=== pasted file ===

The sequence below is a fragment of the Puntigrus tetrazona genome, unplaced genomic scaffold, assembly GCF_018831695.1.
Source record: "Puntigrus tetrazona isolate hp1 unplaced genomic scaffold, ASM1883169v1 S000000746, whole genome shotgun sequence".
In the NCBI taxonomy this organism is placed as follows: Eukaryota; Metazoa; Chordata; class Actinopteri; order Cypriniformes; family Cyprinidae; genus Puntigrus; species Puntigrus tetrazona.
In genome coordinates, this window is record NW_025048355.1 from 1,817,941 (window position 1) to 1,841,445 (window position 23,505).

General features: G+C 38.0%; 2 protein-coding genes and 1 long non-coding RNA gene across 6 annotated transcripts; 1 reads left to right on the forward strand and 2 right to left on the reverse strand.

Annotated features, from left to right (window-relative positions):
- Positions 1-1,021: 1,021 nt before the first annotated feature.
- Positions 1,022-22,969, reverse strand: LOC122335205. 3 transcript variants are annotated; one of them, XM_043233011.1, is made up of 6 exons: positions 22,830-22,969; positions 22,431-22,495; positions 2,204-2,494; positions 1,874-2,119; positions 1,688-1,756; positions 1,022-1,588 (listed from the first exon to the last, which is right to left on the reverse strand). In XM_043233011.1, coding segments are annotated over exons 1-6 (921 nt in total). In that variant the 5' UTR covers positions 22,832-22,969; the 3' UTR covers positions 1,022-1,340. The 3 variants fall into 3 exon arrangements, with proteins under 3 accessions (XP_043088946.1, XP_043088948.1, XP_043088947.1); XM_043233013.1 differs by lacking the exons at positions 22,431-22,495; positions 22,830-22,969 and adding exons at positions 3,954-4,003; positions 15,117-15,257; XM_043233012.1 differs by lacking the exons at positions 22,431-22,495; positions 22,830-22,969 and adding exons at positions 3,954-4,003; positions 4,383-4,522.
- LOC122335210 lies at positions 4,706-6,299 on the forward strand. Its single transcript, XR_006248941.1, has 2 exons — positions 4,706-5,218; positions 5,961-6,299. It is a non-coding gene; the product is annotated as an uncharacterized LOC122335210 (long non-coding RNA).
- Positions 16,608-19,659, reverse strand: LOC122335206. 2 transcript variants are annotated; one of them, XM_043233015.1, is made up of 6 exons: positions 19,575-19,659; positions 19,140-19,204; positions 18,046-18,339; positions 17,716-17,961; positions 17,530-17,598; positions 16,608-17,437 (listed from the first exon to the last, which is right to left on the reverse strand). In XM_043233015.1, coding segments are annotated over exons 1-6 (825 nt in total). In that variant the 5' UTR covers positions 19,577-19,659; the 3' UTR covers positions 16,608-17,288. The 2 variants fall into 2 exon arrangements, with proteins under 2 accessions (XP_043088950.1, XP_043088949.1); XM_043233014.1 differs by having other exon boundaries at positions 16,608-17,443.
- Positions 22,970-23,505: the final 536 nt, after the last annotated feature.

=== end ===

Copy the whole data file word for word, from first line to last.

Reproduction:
The sequence below is a fragment of the Puntigrus tetrazona genome, unplaced genomic scaffold, assembly GCF_018831695.1.
Source record: "Puntigrus tetrazona isolate hp1 unplaced genomic scaffold, ASM1883169v1 S000000746, whole genome shotgun sequence".
In the NCBI taxonomy this organism is placed as follows: Eukaryota; Metazoa; Chordata; class Actinopteri; order Cypriniformes; family Cyprinidae; genus Puntigrus; species Puntigrus tetrazona.
In genome coordinates, this window is record NW_025048355.1 from 1,817,941 (window position 1) to 1,841,445 (window position 23,505).

General features: G+C 38.0%; 2 protein-coding genes and 1 long non-coding RNA gene across 6 annotated transcripts; 1 reads left to right on the forward strand and 2 right to left on the reverse strand.

Annotated features, from left to right (window-relative positions):
- Positions 1-1,021: 1,021 nt before the first annotated feature.
- Positions 1,022-22,969, reverse strand: LOC122335205. 3 transcript variants are annotated; one of them, XM_043233011.1, is made up of 6 exons: positions 22,830-22,969; positions 22,431-22,495; positions 2,204-2,494; positions 1,874-2,119; positions 1,688-1,756; positions 1,022-1,588 (listed from the first exon to the last, which is right to left on the reverse strand). In XM_043233011.1, coding segments are annotated over exons 1-6 (921 nt in total). In that variant the 5' UTR covers positions 22,832-22,969; the 3' UTR covers positions 1,022-1,340. The 3 variants fall into 3 exon arrangements, with proteins under 3 accessions (XP_043088946.1, XP_043088948.1, XP_043088947.1); XM_043233013.1 differs by lacking the exons at positions 22,431-22,495; positions 22,830-22,969 and adding exons at positions 3,954-4,003; positions 15,117-15,257; XM_043233012.1 differs by lacking the exons at positions 22,431-22,495; positions 22,830-22,969 and adding exons at positions 3,954-4,003; positions 4,383-4,522.
- LOC122335210 lies at positions 4,706-6,299 on the forward strand. Its single transcript, XR_006248941.1, has 2 exons — positions 4,706-5,218; positions 5,961-6,299. It is a non-coding gene; the product is annotated as an uncharacterized LOC122335210 (long non-coding RNA).
- Positions 16,608-19,659, reverse strand: LOC122335206. 2 transcript variants are annotated; one of them, XM_043233015.1, is made up of 6 exons: positions 19,575-19,659; positions 19,140-19,204; positions 18,046-18,339; positions 17,716-17,961; positions 17,530-17,598; positions 16,608-17,437 (listed from the first exon to the last, which is right to left on the reverse strand). In XM_043233015.1, coding segments are annotated over exons 1-6 (825 nt in total). In that variant the 5' UTR covers positions 19,577-19,659; the 3' UTR covers positions 16,608-17,288. The 2 variants fall into 2 exon arrangements, with proteins under 2 accessions (XP_043088950.1, XP_043088949.1); XM_043233014.1 differs by having other exon boundaries at positions 16,608-17,443.
- Positions 22,970-23,505: the final 536 nt, after the last annotated feature.